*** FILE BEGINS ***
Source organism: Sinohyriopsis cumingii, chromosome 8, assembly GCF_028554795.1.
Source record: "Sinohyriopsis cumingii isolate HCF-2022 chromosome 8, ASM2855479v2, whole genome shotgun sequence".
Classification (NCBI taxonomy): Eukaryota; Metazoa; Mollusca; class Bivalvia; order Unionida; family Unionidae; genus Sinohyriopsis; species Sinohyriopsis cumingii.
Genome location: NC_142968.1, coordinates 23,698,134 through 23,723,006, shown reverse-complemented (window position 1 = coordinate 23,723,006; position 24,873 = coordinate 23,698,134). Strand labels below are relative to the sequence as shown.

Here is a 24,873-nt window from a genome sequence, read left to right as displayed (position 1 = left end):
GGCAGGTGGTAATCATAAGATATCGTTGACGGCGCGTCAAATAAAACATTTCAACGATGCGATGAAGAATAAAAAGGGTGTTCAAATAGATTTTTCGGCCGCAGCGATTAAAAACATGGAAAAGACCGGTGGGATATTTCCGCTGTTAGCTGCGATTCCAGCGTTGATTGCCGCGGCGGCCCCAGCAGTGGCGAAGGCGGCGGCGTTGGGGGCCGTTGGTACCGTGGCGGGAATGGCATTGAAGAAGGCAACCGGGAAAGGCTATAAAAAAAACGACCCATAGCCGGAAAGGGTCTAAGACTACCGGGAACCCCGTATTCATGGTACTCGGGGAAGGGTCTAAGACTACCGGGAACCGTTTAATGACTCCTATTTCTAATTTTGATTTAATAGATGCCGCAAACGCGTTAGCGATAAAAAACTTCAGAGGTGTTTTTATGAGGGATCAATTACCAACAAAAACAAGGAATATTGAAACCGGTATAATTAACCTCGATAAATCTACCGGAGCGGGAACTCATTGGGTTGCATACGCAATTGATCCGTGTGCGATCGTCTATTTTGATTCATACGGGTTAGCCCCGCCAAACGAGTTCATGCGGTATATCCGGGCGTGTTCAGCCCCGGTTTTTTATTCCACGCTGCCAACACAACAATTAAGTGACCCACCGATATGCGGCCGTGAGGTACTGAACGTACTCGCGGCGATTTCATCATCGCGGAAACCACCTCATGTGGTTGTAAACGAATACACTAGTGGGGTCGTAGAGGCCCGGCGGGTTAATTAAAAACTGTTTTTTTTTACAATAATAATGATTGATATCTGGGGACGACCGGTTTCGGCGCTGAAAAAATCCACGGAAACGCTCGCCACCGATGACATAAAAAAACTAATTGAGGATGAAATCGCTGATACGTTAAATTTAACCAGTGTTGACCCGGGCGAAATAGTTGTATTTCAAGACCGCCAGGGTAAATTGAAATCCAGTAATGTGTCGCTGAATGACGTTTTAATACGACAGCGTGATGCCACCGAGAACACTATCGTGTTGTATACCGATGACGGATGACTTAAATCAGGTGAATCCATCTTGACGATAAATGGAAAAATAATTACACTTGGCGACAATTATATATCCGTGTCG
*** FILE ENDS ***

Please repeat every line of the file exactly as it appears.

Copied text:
Source organism: Sinohyriopsis cumingii, chromosome 8, assembly GCF_028554795.1.
Source record: "Sinohyriopsis cumingii isolate HCF-2022 chromosome 8, ASM2855479v2, whole genome shotgun sequence".
Classification (NCBI taxonomy): Eukaryota; Metazoa; Mollusca; class Bivalvia; order Unionida; family Unionidae; genus Sinohyriopsis; species Sinohyriopsis cumingii.
Genome location: NC_142968.1, coordinates 23,698,134 through 23,723,006, shown reverse-complemented (window position 1 = coordinate 23,723,006; position 24,873 = coordinate 23,698,134). Strand labels below are relative to the sequence as shown.

Here is a 24,873-nt window from a genome sequence, read left to right as displayed (position 1 = left end):
GGCAGGTGGTAATCATAAGATATCGTTGACGGCGCGTCAAATAAAACATTTCAACGATGCGATGAAGAATAAAAAGGGTGTTCAAATAGATTTTTCGGCCGCAGCGATTAAAAACATGGAAAAGACCGGTGGGATATTTCCGCTGTTAGCTGCGATTCCAGCGTTGATTGCCGCGGCGGCCCCAGCAGTGGCGAAGGCGGCGGCGTTGGGGGCCGTTGGTACCGTGGCGGGAATGGCATTGAAGAAGGCAACCGGGAAAGGCTATAAAAAAAACGACCCATAGCCGGAAAGGGTCTAAGACTACCGGGAACCCCGTATTCATGGTACTCGGGGAAGGGTCTAAGACTACCGGGAACCGTTTAATGACTCCTATTTCTAATTTTGATTTAATAGATGCCGCAAACGCGTTAGCGATAAAAAACTTCAGAGGTGTTTTTATGAGGGATCAATTACCAACAAAAACAAGGAATATTGAAACCGGTATAATTAACCTCGATAAATCTACCGGAGCGGGAACTCATTGGGTTGCATACGCAATTGATCCGTGTGCGATCGTCTATTTTGATTCATACGGGTTAGCCCCGCCAAACGAGTTCATGCGGTATATCCGGGCGTGTTCAGCCCCGGTTTTTTATTCCACGCTGCCAACACAACAATTAAGTGACCCACCGATATGCGGCCGTGAGGTACTGAACGTACTCGCGGCGATTTCATCATCGCGGAAACCACCTCATGTGGTTGTAAACGAATACACTAGTGGGGTCGTAGAGGCCCGGCGGGTTAATTAAAAACTGTTTTTTTTTACAATAATAATGATTGATATCTGGGGACGACCGGTTTCGGCGCTGAAAAAATCCACGGAAACGCTCGCCACCGATGACATAAAAAAACTAATTGAGGATGAAATCGCTGATACGTTAAATTTAACCAGTGTTGACCCGGGCGAAATAGTTGTATTTCAAGACCGCCAGGGTAAATTGAAATCCAGTAATGTGTCGCTGAATGACGTTTTAATACGACAGCGTGATGCCACCGAGAACACTATCGTGTTGTATACCGATGACGGATGACTTAAATCAGGTGAATCCATCTTGACGATAAATGGAAAAATAATTACACTTGGCGACAATTATATATCCGTGTCG